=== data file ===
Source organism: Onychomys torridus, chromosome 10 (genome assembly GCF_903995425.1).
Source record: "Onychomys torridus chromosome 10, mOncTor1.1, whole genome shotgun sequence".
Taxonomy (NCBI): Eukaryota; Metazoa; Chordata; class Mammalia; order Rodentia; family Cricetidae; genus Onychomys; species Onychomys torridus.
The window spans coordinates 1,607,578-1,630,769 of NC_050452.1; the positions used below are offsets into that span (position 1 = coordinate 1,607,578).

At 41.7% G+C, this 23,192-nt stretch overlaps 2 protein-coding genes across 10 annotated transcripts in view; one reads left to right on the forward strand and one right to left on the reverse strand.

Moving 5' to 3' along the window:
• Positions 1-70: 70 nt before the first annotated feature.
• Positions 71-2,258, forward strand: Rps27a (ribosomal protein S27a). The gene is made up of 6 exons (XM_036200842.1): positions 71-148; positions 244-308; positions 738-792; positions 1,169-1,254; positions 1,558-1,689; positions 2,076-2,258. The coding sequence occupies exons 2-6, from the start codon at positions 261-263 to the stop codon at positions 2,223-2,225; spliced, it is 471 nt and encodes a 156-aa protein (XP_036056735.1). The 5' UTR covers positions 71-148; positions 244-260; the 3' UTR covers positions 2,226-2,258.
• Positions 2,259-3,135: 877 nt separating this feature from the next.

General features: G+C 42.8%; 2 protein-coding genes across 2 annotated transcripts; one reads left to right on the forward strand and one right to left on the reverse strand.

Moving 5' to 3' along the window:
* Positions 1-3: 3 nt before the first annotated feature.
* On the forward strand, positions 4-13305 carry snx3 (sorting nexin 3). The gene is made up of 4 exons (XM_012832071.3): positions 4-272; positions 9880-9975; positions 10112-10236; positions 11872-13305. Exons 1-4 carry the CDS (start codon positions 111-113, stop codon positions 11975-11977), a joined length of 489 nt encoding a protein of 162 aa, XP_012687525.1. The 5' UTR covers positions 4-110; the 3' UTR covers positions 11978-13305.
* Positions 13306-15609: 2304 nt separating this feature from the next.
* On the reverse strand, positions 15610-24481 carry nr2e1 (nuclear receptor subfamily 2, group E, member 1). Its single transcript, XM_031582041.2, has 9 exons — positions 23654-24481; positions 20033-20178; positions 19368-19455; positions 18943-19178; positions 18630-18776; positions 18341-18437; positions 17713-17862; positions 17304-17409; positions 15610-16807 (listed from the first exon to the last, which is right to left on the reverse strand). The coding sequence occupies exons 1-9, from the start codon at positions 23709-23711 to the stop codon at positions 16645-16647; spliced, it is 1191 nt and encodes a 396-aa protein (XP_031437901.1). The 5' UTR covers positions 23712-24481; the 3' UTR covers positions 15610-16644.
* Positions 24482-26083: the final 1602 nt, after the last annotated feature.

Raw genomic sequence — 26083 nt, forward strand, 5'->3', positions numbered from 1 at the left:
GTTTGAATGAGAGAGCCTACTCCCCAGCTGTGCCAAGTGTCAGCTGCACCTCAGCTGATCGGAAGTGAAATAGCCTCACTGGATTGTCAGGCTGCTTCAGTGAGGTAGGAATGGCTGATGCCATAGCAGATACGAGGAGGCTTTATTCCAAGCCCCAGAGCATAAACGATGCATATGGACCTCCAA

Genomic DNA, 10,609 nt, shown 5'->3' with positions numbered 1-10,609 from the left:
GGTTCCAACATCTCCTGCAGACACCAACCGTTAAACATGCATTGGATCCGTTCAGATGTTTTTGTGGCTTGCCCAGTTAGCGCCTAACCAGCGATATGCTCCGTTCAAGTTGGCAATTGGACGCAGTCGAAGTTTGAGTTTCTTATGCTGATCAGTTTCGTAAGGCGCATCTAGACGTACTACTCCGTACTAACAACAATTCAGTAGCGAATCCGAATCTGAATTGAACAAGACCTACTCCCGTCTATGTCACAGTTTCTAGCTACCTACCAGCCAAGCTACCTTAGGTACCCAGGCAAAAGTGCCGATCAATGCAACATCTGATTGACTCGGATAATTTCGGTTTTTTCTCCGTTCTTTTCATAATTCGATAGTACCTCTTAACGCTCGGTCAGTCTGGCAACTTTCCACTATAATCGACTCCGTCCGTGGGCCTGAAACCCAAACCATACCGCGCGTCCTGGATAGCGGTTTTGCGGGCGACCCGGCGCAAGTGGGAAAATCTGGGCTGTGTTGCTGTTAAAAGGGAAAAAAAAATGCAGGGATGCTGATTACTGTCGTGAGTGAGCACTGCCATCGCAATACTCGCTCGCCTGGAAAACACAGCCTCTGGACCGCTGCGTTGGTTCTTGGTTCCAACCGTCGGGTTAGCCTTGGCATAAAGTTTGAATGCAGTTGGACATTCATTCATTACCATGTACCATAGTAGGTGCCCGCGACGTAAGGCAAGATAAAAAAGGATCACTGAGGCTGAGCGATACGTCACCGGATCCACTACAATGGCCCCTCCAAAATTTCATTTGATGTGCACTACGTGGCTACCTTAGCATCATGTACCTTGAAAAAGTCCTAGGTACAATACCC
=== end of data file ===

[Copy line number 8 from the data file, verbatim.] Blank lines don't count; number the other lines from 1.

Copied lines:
• Positions 71-2,258, forward strand: Rps27a (ribosomal protein S27a). The gene is made up of 6 exons (XM_036200842.1): positions 71-148; positions 244-308; positions 738-792; positions 1,169-1,254; positions 1,558-1,689; positions 2,076-2,258. The coding sequence occupies exons 2-6, from the start codon at positions 261-263 to the stop codon at positions 2,223-2,225; spliced, it is 471 nt and encodes a 156-aa protein (XP_036056735.1). The 5' UTR covers positions 71-148; positions 244-260; the 3' UTR covers positions 2,226-2,258.